When poison gets into the soil, there is a chance of poisoning on earthworms and other insects. It can also get into streams, rivers, and lakes, which can lead to poisoning of fish and other marine inhabitants. The presence of rodenticides in water and soil could also pose a risk to drinking water and food grown in the contaminated soil.


Secondary poisoning

Rodenticides can also impact the food chain. You may not want rodents around, but they play a significant role by being a source of food for other animals. Birds that feed on rats and mice as prey such as hawks, owls, and eagles.

Large carnivores, foxes, wild cats, snakes, and wolves also feed on rodents. When you poison rodents, the predators face the risk of secondary poisoning. Many of these species are endangered and exposing them to rodenticides adds another challenge to their survival.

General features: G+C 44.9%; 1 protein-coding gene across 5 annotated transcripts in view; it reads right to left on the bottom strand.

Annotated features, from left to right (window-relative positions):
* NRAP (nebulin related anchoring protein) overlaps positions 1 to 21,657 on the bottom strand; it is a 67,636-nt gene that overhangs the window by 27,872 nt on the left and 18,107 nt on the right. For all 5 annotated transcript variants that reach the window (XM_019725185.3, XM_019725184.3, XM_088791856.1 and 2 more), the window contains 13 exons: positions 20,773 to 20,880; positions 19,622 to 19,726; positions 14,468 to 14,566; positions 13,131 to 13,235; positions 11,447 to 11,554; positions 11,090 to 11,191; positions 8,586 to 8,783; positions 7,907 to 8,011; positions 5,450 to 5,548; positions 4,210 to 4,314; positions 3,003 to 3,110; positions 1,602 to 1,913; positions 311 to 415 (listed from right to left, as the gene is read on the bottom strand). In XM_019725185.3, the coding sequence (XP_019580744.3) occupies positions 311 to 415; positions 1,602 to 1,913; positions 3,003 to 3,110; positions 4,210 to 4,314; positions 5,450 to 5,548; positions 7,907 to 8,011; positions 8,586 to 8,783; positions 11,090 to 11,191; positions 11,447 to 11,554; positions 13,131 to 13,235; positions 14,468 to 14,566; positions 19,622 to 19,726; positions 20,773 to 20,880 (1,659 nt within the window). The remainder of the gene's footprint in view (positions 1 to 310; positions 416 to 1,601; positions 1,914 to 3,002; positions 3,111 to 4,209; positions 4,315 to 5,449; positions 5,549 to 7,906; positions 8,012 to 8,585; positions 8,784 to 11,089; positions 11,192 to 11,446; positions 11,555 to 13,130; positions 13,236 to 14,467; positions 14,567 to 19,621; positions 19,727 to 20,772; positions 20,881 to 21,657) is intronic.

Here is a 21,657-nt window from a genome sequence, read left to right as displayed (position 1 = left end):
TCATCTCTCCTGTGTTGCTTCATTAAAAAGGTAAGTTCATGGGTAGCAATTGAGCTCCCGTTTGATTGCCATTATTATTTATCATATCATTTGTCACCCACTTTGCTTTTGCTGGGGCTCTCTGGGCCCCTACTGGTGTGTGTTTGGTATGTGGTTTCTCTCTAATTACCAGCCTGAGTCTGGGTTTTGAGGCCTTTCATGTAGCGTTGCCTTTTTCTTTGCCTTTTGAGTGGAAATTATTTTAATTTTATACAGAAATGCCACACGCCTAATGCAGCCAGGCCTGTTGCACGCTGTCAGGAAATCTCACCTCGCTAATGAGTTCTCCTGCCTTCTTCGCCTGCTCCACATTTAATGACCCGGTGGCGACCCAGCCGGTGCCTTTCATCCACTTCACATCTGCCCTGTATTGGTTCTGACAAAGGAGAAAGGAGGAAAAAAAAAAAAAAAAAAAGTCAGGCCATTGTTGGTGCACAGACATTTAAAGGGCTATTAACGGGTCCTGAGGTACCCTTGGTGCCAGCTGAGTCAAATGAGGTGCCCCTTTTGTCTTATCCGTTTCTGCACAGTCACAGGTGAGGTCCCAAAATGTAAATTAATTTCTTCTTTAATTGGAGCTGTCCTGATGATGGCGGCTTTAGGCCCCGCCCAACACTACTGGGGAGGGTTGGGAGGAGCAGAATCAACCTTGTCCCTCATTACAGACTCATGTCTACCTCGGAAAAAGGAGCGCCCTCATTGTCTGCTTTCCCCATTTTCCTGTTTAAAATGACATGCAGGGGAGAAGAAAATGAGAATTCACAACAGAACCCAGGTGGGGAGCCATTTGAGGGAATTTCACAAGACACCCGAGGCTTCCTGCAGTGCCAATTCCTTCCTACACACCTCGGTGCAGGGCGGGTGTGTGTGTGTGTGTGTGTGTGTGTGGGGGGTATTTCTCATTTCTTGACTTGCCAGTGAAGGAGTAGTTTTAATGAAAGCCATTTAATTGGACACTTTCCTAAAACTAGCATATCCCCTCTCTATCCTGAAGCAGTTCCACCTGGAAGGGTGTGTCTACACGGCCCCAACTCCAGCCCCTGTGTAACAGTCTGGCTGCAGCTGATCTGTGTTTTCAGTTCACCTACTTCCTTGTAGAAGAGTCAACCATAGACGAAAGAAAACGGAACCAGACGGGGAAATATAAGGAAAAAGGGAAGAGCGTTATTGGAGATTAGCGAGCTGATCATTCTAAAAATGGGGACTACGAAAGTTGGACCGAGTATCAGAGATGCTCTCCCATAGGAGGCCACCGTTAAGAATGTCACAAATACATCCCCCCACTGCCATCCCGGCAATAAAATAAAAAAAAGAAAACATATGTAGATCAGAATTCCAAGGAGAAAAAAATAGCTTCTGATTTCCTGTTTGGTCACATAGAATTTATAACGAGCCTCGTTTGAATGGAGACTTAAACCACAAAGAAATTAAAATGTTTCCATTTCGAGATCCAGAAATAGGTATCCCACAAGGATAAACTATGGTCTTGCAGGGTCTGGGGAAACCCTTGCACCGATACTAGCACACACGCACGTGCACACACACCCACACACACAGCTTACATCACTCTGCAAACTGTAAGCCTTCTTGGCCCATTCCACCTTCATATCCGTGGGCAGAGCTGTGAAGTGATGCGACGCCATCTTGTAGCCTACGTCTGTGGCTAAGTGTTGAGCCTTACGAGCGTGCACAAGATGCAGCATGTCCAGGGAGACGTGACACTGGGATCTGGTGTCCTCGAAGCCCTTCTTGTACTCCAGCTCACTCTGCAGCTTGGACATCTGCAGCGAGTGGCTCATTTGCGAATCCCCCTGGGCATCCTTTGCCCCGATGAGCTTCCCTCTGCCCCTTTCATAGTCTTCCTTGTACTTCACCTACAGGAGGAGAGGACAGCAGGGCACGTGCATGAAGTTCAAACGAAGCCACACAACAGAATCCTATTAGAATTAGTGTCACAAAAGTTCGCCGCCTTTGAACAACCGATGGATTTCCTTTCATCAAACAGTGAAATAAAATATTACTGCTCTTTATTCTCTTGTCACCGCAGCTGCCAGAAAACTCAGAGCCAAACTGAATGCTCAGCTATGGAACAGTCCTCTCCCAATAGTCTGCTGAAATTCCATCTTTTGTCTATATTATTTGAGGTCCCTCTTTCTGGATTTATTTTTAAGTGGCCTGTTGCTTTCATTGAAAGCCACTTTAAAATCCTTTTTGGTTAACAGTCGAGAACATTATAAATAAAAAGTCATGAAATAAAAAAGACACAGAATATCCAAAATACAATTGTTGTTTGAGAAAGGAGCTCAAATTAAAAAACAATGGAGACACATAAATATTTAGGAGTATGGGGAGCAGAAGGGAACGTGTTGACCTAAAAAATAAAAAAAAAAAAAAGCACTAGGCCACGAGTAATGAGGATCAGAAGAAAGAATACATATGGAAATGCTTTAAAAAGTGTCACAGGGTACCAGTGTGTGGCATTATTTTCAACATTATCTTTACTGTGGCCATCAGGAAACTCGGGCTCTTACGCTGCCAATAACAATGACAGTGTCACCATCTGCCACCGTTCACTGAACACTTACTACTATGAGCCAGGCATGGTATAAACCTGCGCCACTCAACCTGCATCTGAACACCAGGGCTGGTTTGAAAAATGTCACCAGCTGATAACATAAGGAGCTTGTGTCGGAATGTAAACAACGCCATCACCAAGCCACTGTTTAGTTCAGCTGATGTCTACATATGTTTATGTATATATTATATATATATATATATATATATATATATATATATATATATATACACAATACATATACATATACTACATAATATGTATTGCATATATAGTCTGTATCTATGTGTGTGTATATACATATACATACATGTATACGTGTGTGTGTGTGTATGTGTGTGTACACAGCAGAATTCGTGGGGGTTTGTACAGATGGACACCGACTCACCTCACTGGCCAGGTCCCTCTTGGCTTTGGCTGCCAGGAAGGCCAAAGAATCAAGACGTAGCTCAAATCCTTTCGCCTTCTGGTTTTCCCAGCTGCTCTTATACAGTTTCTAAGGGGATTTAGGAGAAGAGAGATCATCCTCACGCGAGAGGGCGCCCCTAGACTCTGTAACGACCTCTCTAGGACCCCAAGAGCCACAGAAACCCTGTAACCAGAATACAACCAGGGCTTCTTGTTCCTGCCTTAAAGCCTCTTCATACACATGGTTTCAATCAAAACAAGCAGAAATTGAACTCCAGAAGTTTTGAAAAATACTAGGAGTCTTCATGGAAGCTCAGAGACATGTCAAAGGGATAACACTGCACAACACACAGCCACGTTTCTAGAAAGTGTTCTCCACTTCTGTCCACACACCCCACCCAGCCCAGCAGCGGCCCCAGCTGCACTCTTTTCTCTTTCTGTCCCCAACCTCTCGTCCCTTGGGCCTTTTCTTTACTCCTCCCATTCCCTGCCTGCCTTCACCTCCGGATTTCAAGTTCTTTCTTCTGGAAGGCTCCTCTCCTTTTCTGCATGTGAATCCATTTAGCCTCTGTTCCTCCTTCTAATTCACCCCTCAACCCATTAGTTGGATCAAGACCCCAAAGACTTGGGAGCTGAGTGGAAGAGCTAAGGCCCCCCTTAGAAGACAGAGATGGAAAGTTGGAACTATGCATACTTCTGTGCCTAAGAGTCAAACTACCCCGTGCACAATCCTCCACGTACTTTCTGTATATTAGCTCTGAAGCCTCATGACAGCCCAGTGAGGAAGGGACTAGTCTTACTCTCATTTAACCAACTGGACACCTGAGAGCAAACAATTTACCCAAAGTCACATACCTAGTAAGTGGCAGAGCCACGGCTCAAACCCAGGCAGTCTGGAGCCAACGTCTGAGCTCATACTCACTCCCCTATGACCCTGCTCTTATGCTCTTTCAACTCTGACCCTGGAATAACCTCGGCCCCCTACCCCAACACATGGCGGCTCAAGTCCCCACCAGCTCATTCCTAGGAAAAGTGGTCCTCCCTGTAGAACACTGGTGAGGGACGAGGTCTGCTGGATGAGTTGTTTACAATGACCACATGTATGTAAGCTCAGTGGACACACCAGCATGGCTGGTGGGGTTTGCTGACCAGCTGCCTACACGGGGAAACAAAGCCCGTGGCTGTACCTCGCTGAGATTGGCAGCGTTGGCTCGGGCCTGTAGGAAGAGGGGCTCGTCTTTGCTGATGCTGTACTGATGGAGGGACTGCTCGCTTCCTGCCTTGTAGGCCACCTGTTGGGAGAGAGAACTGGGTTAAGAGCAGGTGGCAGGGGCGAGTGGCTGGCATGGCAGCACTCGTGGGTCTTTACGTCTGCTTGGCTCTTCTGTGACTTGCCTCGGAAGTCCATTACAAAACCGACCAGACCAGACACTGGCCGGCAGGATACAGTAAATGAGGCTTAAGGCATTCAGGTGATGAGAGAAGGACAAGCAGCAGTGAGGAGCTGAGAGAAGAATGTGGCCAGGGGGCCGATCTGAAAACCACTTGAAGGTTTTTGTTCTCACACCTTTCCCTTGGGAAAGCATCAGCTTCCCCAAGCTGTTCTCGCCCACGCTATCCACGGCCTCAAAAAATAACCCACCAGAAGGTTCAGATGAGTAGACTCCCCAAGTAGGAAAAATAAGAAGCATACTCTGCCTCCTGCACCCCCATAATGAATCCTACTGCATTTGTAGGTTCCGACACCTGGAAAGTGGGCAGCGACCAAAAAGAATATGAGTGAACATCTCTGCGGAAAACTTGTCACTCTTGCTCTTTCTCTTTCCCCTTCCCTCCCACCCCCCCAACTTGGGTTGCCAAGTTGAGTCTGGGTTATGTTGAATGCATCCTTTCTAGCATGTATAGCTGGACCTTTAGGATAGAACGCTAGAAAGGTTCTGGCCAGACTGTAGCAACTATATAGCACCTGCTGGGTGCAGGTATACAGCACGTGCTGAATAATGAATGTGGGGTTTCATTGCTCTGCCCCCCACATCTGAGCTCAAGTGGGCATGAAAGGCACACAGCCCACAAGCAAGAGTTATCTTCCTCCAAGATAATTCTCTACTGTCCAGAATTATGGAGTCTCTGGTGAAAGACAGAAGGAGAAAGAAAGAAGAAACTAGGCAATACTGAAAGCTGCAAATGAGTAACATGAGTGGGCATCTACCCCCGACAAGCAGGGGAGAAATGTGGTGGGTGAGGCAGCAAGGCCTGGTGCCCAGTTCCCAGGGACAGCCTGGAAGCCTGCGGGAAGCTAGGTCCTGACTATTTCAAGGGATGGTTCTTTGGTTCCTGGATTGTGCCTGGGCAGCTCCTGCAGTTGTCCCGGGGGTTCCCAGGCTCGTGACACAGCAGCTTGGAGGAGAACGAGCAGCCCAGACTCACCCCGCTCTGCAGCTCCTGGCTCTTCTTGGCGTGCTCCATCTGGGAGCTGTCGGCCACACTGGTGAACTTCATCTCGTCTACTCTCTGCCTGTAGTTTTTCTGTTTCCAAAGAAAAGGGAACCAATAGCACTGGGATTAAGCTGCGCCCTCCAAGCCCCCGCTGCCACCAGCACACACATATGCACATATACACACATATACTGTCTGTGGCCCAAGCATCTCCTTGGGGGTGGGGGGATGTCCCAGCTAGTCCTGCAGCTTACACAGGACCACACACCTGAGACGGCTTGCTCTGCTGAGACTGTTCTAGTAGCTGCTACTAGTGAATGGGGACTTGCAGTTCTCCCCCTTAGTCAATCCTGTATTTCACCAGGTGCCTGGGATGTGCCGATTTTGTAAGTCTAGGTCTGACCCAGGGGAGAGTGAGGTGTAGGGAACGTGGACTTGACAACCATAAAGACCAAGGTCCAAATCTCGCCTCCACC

So is rat poison really worth the risk?

trash cans

How to safely eliminate rodents 

Cut off their food supply

The first step in eliminating rodents in a safe manner is cutting off their food supply. Rodents enter your house or barn in search of food, don't provide it for them. Store your food in rodent-proof, tightly closed containers. Do not leave food spills on counters and floors. Seal your trash cans to prevent rodents from getting inside. Also, do not throw away food in the yard intending to feed wildlife as this can attract rats and mice. Lastly, ensure that cracks and holes around your home are sealed for prevention of rodents accessing your home.

Understand your landscape

Rodents find shelter in bushes and shrubs on your property. Other plants such as ivy and grass provide shelter not only for rodents but also for slugs and snails. When ivy is climbing on a wall, it forms a ladder for rodents to get to the attic, window, or ceiling. After cutting grass or trimming trees, keep them away from buildings as they act as rodents’ hiding places.